Trayvon Martin's case spurs official shake-up in Florida - Macleans.ca

Trayvon Martin’s case spurs official shake-up in Florida

Tyvron Martin, 17, was fatally shot in late February by George Zimmerman, 28, who claimed he was acting in self-defence

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The killing of an unarmed black teenager has put the police department in Sanford, Fla., and state laws regarding self-defence, under an uncomfortable spotlight.

Trayvon Martin, 17, was fatally shot in late February by George Zimmerman, 28, who claimed he was acting in self-defence. Zimmerman has not been arrested and continues to carry a license to have a gun. Police have defended their handling of the situation claiming the case falls under the “Stand Your Ground” state law, which allows individuals to use fatal force when acting in self-defence. But the recent release of 911 calls suggest there could be more to the story and race could be a factor.

According to a Think Progress fact sheet, Zimmerman, a white male, has a record of acting like a vigilante. (He belongs to a neighbourhood watch group). “Zimmerman called the police 46 times since Jan. 1, 2011.” (…) “According to neighbors, Zimmerman was ‘fixated on crime and focused on young, black males.'”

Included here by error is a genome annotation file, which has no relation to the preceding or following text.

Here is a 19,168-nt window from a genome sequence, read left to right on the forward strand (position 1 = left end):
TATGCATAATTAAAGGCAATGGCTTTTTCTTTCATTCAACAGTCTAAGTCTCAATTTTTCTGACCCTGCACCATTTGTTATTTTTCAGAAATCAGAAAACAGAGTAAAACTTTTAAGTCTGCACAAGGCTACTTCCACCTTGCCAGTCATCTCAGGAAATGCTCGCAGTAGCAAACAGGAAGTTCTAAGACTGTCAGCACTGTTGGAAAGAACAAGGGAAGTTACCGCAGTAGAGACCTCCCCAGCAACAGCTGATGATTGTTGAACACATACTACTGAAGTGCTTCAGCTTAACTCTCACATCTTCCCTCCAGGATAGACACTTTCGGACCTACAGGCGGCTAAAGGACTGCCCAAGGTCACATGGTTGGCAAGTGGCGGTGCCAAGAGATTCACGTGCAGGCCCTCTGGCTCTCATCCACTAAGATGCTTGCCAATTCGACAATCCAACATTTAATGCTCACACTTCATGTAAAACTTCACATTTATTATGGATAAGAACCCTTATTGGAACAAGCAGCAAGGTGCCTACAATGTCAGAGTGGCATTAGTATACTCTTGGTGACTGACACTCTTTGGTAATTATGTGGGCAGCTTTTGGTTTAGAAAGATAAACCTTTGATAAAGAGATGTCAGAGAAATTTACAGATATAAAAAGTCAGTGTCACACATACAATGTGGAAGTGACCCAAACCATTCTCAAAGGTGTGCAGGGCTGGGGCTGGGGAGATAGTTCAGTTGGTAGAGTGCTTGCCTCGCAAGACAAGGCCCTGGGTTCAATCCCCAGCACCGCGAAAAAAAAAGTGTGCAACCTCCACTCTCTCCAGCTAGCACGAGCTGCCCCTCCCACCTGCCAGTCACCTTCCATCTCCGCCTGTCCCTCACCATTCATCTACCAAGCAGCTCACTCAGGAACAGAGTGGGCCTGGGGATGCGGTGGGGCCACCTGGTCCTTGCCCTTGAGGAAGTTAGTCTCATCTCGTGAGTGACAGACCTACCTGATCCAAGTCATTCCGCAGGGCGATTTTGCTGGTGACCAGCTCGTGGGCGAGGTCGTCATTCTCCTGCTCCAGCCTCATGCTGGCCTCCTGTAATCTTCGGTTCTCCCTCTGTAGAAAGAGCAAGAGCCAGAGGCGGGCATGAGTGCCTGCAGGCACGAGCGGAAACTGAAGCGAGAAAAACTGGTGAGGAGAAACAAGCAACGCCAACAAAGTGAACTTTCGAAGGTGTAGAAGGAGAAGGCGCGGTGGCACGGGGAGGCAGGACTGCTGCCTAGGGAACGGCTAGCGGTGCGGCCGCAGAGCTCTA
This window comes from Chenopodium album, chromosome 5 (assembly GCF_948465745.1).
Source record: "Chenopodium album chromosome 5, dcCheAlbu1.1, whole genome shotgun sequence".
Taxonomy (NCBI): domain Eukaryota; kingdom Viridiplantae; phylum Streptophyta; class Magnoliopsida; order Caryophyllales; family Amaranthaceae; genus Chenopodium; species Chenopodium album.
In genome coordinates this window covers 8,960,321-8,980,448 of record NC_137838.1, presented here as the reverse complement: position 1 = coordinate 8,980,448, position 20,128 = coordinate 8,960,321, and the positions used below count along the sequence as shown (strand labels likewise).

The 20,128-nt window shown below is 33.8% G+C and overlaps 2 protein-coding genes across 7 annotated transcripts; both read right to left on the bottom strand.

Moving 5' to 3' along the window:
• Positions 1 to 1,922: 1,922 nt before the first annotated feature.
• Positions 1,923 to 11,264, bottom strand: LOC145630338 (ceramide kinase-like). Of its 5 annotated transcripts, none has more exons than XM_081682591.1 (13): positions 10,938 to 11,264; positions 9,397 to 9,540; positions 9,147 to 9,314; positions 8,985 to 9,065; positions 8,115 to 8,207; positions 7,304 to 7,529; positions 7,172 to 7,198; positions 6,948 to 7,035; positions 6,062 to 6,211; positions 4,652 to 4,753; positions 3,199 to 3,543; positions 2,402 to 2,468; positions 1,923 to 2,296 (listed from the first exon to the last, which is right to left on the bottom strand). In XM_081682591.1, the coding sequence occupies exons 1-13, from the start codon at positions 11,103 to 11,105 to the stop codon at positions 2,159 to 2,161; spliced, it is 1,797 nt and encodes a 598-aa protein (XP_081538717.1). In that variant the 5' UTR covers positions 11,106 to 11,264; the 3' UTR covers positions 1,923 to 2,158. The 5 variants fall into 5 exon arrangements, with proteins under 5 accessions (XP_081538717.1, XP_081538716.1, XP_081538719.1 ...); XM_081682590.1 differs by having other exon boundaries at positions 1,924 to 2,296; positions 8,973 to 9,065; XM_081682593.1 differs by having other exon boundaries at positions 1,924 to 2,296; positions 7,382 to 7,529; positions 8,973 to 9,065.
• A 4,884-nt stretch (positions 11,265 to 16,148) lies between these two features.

The Miami Herald reported yesterday that Sanford Police Chief, Bill Lee Jr., was stepping down over his handling of the Martin file, and Florida Governor Rick Scott has appointed a new prosecutor to lead the case.

Martin’s death has become a national, and now international, matter. Florida high school students have staged street protests calling for a thorough investigation for the past few days, and yesterday in New York City over 1,000 protesters with the Occupy Wall Street movement marched calling for Zimmerman’s arrest.

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